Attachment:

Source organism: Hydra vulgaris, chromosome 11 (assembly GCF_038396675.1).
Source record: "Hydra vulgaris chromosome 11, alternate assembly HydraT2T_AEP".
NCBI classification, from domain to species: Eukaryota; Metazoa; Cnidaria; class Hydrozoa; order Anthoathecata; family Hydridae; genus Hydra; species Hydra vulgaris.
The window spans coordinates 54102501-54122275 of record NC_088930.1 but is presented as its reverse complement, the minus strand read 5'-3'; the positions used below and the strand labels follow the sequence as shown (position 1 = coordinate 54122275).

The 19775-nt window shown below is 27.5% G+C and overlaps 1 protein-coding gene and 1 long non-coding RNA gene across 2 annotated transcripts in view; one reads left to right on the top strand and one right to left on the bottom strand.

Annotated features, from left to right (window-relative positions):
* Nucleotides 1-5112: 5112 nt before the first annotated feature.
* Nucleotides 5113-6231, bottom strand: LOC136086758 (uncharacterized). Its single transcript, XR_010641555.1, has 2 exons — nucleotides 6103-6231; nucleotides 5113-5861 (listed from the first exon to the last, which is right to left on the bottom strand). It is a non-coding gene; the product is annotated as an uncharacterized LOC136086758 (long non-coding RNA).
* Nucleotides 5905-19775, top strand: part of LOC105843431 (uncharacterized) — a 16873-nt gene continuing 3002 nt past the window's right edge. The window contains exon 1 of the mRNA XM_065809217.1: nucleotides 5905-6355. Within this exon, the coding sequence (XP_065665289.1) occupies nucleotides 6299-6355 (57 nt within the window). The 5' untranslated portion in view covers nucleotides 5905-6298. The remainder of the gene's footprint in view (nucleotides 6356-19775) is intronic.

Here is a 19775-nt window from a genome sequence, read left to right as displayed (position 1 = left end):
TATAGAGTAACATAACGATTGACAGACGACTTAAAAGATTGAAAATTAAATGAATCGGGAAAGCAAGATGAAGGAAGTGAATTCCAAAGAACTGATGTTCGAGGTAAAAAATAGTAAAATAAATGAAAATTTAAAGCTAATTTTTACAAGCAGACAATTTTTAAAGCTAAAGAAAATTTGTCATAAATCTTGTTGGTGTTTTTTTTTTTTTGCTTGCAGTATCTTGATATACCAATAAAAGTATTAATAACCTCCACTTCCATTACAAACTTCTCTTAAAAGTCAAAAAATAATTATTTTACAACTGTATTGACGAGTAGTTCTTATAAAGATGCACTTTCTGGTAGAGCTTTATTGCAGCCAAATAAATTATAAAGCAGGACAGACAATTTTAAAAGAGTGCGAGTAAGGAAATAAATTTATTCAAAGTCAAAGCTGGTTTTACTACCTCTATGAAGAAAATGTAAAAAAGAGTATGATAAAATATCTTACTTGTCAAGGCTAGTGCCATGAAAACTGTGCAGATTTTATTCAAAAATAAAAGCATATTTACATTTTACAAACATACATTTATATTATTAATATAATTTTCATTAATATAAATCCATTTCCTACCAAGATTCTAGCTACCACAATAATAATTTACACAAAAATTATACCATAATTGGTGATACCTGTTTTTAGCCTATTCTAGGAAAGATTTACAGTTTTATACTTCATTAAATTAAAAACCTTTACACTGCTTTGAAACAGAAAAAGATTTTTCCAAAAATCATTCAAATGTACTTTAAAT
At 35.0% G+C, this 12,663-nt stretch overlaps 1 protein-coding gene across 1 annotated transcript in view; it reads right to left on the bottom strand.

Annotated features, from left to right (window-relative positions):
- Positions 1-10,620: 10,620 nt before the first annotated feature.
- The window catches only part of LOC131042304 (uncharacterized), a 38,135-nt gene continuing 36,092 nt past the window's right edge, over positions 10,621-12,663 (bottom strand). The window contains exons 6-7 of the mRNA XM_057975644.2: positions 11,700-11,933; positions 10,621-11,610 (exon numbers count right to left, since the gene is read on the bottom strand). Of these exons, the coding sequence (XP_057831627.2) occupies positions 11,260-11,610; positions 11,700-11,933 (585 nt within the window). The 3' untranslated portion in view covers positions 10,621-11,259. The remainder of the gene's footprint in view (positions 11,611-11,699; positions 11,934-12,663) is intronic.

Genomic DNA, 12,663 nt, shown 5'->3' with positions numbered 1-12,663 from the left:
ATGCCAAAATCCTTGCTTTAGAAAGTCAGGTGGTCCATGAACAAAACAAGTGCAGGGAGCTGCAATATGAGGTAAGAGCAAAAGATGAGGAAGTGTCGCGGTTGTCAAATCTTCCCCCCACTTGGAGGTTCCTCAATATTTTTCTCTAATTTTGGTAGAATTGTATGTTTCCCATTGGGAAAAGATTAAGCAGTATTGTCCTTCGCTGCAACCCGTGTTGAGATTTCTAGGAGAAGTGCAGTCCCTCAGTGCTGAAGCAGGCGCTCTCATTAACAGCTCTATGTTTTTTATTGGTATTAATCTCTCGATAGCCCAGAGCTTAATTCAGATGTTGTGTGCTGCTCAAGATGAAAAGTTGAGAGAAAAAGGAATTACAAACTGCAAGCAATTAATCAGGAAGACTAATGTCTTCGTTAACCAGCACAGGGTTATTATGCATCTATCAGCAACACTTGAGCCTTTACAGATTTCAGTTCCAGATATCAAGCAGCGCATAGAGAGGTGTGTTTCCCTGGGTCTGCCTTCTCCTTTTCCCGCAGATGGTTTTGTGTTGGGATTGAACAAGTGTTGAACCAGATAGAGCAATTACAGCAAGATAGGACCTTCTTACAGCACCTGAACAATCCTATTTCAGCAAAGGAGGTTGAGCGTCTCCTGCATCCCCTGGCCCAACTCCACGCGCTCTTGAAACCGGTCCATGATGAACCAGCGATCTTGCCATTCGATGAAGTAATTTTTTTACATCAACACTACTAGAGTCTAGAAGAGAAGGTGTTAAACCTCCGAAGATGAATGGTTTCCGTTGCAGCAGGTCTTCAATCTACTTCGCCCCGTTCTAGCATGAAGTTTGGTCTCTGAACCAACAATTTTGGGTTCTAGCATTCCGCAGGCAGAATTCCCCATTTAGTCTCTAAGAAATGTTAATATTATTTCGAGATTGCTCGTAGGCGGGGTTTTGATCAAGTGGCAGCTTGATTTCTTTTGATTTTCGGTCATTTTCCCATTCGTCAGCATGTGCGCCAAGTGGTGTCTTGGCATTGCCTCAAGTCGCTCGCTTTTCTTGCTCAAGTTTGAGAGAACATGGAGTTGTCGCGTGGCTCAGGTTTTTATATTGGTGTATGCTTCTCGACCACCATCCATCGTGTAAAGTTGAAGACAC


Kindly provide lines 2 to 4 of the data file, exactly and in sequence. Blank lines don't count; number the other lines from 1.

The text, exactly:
Source record: "Hydra vulgaris chromosome 11, alternate assembly HydraT2T_AEP".
NCBI classification, from domain to species: Eukaryota; Metazoa; Cnidaria; class Hydrozoa; order Anthoathecata; family Hydridae; genus Hydra; species Hydra vulgaris.
The window spans coordinates 54102501-54122275 of record NC_088930.1 but is presented as its reverse complement, the minus strand read 5'-3'; the positions used below and the strand labels follow the sequence as shown (position 1 = coordinate 54122275).